Lower Left Back Pain

Lower left back pain is not unlike lower right back pain.  If you are left-handed, there is a chance that you can injure you left side from over-use or added stress.  Left-handed people tend to use their left side more and may be prone to lower left back pain.  If you are not left-handed and still experience lower left back pain, there could be a number of reasons for it.

When we injure our lower back, it is common to injure one side over the other.  You may have simply twisted your back in a way that injured your left side and not the right.  Or, you could have turned your body while sleeping and put added strain on that area of your back.

Pay attention to your posture while both sitting and standing.  Try to determine if you put undue stress on the left side by slouching or leaning to one side.  If you work out, do you notice that your right side is stronger than your left?  If so, weakness on the left may be the reason for your injury.  Please read our free report for more information on lower left side back pain.

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10 Ways to Eliminate Lower Back Pain for Good

Other Causes fo Lower Left Back Pain

Is My Kidney Causing My Lower Left Back Pain?
Lower left back pain is likely the result of a pull or tear to tissue in the lumbar region.  More serious conditions, however, such as kidney stones and kidney infection should not be ruled out. Such pain is usually sharp and distinct and is unlikely to be relieved with message or exercise. Located in the lower back on either side of the spine, your kidneys can be very sensitive to touch if infected and can cause nausea and illness.  Be sure to consult with a physician if you have any of these symptoms as a kidney infection can become very serious.

Lumbar Strain
A lumbar strain is among the most common causes for lower left back pain and is the result of tiny tears or pulls in the muscle, tendons or ligaments of the lower back.  If you hurt yourself while lifting or exerting yourself, it is likely that you have a lumbar strain.  This type of injury is very common and usually lasts between a cople weeks and a couple months.  You can rest for a couple days (no longer than 2), but should continue moving normally until the pain goes away.  Some people feel better with stretching or moderate exercise, but it is really up to the individual.  Lower left back pain from a lumbar strain will typically go away on its own, regardless of treatment.  For more information on a lumber a strain, please read our free report.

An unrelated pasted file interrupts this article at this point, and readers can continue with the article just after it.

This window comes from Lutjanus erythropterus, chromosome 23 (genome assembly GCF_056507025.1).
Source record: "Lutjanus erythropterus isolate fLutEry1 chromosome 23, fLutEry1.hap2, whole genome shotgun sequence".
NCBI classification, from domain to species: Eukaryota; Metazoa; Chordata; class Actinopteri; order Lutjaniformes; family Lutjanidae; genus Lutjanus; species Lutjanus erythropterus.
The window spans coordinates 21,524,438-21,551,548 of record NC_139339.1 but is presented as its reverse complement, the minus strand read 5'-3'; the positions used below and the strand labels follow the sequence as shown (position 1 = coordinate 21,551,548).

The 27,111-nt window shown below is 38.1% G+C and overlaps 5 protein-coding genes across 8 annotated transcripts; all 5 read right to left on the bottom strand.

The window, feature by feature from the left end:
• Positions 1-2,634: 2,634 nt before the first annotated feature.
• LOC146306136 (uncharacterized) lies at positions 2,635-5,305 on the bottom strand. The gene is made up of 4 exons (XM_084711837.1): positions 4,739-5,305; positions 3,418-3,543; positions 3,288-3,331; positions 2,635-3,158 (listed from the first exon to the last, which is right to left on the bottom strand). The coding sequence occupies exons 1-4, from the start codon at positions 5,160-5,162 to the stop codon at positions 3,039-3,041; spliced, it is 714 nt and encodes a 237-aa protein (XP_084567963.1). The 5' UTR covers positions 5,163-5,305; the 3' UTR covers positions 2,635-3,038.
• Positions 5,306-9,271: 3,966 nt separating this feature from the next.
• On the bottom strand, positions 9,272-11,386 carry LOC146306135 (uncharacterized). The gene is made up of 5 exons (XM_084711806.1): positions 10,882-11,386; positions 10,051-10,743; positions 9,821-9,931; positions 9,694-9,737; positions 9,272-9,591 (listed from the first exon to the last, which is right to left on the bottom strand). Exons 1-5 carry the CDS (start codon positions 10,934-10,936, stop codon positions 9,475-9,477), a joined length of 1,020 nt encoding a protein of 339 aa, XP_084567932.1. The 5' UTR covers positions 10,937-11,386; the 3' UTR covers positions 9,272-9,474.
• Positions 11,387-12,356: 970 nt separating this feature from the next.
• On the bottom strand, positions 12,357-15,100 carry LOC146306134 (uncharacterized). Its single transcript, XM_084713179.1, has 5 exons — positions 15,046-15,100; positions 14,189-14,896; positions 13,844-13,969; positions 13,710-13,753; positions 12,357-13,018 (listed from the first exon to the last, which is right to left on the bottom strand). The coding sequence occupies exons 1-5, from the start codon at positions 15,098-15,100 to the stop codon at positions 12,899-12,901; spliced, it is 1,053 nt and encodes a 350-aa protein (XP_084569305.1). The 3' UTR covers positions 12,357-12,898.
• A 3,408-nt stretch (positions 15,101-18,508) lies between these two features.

Lower Left Back Pain as a result of Herniated Disc
A herniated disc, also called a ruptured or slipped disc, can be the result of stress and over-exertion so it may be difficult to distinguish between a lumbar strain.  See a back pain specialist if you are unsure.  Your discs serve as cushions between your vertebrae to allow your spine a degree of flexibility.  In the center of these cushions is a gel-like substance.  When the spine is compressed, pressure is put on the discs and the gel can rupture through the outer portion of the disc and encroach on a nerve, causing pain.  When a disc, muscle or bone encroaches on the sciatic nerve, then sciatica is the reult.

Sciatica and Lower Left Side Back Pain
The sciatic nerve is the largest nerve in the body and runs from the base of the spine, around the buttocks and down each leg.  Pressure or encroachment on the nerve can cause pain anywhere along the nerve.  Pressure on the sciatic nerve can cause pain, stiffness and numbness in the leg even if there is no pain in the loweer back.